Haitian's standardization efforts paying off

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Haitian International Holdings Ltd. Haitian's Helmar Franz

HONG KONG — Streamlined design efforts and robust export sales helped propel Ningbo, China-based injection molding machine manufacturer Haitian International Holdings Ltd. to strong profits in the first half of 2014, the company announced in its interim financial report.

Gross profits jumped 10.6 percent from the first half of 2013 to 1.2 billion yuan ($195 million) for the six months ending June 30. Revenues were 3.8 billion yuan ($618.7 million) a 5.2 percent rise from the previous year.

While year-to-year domestic sales in the face of a cooling economy inched up a scant 2 percent to 2.5 million yuan ($407,000), export sales vaulted 14 percent to 1.2 billion yuan. ($195 million). Exports now make up 31.6 percent of Haitian’s total sales. Haitian’s top foreign markets are Turkey, Brazil and Russia, the company said during an Aug. 28 presentation to investors in Hong Kong.

“Standardization and complexity reduction are the keys for exploiting efficiency results,” said Haitian executive director and chief strategy officer Helmar Franz. Franz is aggressively trimming the roster of components that the company’s 450 engineers can select from.

An engineer can always apply to a committee to add a component to the roster, he said, “but the committee president is me. It isn’t so easy for the engineer to come to me,” Franz added with a wry smile.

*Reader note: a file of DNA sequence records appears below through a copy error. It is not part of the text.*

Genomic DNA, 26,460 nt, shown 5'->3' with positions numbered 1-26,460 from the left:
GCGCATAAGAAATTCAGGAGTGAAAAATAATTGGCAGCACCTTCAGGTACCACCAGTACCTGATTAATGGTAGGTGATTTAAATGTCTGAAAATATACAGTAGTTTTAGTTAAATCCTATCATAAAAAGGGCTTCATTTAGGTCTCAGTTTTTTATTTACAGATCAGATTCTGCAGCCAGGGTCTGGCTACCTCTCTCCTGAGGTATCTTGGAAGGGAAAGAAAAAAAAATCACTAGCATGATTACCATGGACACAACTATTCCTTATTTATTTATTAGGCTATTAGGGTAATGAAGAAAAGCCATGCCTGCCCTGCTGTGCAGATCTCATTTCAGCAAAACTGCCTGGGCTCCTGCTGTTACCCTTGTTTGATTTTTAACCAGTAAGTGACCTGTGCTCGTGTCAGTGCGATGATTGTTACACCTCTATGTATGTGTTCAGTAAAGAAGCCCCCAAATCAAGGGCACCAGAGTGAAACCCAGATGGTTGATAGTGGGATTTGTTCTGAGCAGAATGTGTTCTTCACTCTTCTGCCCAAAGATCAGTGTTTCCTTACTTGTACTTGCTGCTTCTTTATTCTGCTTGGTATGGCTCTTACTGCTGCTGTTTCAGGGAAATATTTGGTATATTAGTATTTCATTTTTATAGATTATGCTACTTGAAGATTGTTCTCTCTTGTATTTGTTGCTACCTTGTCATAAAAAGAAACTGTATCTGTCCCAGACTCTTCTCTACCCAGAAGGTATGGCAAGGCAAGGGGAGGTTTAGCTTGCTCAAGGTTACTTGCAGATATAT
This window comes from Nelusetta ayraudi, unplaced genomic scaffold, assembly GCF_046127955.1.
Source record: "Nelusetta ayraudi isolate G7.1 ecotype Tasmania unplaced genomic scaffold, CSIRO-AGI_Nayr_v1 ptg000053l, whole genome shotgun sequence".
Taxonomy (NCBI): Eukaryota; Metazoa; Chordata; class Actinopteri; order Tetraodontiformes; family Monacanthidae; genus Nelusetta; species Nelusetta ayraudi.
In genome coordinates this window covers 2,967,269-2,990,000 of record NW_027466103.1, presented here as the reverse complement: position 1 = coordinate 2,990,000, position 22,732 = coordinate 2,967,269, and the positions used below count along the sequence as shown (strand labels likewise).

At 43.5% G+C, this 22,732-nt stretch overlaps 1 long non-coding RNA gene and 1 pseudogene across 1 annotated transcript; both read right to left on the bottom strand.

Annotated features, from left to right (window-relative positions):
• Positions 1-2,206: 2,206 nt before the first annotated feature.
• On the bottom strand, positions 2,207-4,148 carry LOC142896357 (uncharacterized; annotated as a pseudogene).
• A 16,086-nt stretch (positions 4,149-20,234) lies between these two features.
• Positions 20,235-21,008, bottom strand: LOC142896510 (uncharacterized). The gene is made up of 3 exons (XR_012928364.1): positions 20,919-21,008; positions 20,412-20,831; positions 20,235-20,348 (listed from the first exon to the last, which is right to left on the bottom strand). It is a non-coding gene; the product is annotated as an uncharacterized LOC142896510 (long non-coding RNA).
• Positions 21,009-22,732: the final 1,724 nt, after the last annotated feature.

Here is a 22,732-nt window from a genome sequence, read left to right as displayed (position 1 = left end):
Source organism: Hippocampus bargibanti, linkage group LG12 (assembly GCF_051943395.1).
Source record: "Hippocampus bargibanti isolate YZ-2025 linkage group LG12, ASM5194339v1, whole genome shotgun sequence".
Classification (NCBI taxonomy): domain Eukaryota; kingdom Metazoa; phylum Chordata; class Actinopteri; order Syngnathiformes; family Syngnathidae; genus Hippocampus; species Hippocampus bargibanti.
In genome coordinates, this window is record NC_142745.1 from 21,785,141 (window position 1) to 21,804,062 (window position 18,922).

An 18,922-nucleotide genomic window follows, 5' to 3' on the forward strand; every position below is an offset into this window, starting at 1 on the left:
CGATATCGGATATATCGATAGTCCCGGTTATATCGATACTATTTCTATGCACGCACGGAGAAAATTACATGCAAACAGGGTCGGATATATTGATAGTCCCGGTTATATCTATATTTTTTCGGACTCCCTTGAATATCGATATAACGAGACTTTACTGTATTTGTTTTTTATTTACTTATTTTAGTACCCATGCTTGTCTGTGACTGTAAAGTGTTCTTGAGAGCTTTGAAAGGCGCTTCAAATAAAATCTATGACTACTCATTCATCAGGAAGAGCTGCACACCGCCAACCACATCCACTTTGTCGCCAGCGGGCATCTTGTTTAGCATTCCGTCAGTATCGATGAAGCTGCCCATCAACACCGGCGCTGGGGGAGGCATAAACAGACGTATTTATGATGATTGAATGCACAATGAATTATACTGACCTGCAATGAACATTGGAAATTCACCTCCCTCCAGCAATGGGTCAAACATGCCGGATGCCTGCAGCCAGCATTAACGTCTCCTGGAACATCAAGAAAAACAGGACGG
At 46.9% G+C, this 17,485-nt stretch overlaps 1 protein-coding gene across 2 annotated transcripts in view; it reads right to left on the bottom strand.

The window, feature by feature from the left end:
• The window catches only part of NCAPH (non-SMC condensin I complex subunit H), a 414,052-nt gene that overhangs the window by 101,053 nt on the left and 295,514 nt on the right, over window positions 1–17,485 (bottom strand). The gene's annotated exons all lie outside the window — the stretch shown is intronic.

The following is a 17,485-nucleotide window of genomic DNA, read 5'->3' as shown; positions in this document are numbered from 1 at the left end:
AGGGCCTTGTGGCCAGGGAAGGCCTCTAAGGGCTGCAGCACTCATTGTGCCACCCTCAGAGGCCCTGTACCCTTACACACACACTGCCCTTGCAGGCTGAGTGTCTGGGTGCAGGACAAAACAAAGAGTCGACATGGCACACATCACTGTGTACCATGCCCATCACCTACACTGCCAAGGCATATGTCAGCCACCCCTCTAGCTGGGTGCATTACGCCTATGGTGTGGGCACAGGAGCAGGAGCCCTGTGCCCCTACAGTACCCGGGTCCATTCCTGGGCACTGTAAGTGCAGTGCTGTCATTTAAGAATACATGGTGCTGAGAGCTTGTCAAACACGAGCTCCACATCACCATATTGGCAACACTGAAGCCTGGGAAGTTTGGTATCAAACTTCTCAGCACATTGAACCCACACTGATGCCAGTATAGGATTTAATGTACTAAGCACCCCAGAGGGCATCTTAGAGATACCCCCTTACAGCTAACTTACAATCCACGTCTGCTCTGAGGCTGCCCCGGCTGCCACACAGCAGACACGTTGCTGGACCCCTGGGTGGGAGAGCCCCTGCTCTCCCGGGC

Turning to the macroeconomy, Franz was supportive of higher interest rates and reforms that make buyers think twice before making capital investment decisions.

“The new government is not looking at the topline of growth so much as the quality of the growth,” Franz said. “Now, not every time I need a new factory, [will] I build a new factory, but I use the existing one better. This is something new. The current policy is supporting efficiency, which we are very happy with.”

The downside, especially for Western companies selling into China, is the end of a “paradise” of aggressive capital investors.

In India, Franz said Haitian’s recently announced Ahmedabad-based facility will focus on customizing machines made in Haitian’s Ho Chi Minh City, Vietnam, factory for the local market.

“Some assembly can be done, but the prime issue is customization, better service,” he said.

Franz brushed off the impact of India’s antidumping efforts, which he said only apply to small and medium-sized hydraulic injection molding machines.

“It doesn’t hurt us so much as it hurts the local manufacturers… and now that they’re protected by the government, they have no competition. Then they get more expensive.”

While hydraulics continue to comprise the bulk of Haitian sales, the company is expecting its strongest growth in electrics and hybrids. Haitian expects to sell about 35,000 hybrids and electrics in 2014, up from 33,209 last year.

In a series of trade shows across Europe beginning in May, Haitian rolled out its new Zeres series of electric injection molding machines. An integrated hydraulic unit allows late-adopters to continue using their legacy hydraulic molds.

Within the next six months, Haitian will begin production in two new factories in Ningbo totaling 270,000 square meters. The Chunxiao facility will focus on producing electric machines. When fully operational, it will be able to turn out as many as 10,000 machines every year. Tong Tu Lu II facility will focus on large two-platen machines. Haitian already has 11 Ningbo factories.

Haitian is continuing its drive into applications engineering. A widespread practice among Western injection molding machine manufacturers, it is only beginning to catch on in China. The main challenge is a dearth of home-grown talent, Franz said.

“We cooperate with universities to get [engineers] trained. This will take some time.”